According to a Haworth white paper entitled “How Our Prehistoric Past Influences Modern Office Environments”, a lot of what we intuitively sense is good office design stems from our past living on the savannas. While a lot of employer focus on the quality and design of office furniture (which is important), they may neglect other visual and tactile cues that have an even greater impact on workers. For example, an ideal lighting scenario would incorporate areas of light and shade rather than a brightly and evenly illuminated space. Dappled lighting with brighter lighting around the edges of a work area mimics the natural lighting under a tree on a plain – a good position for a human seeking refuge while still being able to keep an eye out for predators.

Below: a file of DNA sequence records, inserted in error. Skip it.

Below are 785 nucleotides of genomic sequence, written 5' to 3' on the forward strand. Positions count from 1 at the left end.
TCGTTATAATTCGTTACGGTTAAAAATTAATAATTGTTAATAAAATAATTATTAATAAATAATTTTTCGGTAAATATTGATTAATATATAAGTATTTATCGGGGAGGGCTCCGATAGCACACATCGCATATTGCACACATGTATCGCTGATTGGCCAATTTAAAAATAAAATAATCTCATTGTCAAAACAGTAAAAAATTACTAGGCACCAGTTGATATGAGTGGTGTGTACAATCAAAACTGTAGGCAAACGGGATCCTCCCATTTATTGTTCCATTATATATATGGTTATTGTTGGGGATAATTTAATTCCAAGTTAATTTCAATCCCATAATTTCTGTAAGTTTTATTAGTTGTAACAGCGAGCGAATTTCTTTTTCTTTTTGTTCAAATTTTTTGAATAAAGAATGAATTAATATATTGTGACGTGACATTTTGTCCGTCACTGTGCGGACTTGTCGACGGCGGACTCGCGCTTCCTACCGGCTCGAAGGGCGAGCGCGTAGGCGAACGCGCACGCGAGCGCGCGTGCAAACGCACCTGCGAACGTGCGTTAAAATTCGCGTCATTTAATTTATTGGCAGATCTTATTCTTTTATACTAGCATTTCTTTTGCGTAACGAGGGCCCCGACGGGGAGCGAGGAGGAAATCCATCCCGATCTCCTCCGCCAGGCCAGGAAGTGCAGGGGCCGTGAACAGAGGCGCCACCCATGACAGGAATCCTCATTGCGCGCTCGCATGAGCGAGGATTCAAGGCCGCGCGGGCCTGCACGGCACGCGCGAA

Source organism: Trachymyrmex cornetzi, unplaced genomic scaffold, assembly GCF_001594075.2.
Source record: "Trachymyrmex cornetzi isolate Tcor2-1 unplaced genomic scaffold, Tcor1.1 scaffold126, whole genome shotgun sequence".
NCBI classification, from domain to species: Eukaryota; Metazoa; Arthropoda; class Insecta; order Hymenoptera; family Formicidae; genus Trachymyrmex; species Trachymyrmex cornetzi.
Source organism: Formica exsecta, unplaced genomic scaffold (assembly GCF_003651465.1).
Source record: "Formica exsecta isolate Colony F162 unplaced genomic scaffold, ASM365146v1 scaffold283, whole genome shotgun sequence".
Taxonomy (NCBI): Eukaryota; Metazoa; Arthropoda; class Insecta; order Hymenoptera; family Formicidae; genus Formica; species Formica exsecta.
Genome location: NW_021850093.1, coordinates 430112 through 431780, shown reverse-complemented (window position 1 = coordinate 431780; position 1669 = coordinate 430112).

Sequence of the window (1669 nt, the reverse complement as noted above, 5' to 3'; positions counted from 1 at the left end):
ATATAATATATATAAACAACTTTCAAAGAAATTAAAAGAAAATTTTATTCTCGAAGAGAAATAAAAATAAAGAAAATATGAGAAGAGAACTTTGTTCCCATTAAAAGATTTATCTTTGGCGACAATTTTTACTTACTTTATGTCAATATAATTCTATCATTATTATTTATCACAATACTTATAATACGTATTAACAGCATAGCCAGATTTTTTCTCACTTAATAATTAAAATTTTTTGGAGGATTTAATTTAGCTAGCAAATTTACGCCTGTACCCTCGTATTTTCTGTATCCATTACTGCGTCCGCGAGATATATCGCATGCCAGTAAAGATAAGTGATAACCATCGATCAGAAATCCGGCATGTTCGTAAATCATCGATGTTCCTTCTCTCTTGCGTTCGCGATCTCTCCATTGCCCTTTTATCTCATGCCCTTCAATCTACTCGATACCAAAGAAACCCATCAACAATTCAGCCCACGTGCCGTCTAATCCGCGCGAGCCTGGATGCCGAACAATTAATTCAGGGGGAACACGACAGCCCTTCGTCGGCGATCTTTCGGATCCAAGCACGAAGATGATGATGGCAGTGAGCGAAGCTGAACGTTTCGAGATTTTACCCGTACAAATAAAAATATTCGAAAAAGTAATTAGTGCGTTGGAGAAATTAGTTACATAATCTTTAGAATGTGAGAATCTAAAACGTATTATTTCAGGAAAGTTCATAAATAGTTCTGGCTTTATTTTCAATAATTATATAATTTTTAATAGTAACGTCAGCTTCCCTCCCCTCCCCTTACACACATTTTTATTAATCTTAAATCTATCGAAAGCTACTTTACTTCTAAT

Visual elements on walls can also have a calming or irritating effect for humans. Wallpaper that is too visually “busy” causes anxiety by making it difficult for humans to identify potential threats with their peripheral vision. A contrasting horizontal stripe around the perimeter of a visual space triggers fear since it catches the eye no matter where a person is looking, alerting them to a boundary and making them feel hemmed in. Want to find out more about how to make the cavemen (and women) at your office more at ease? Read the full paper here and get tips for a new (or very old) way to design your office space.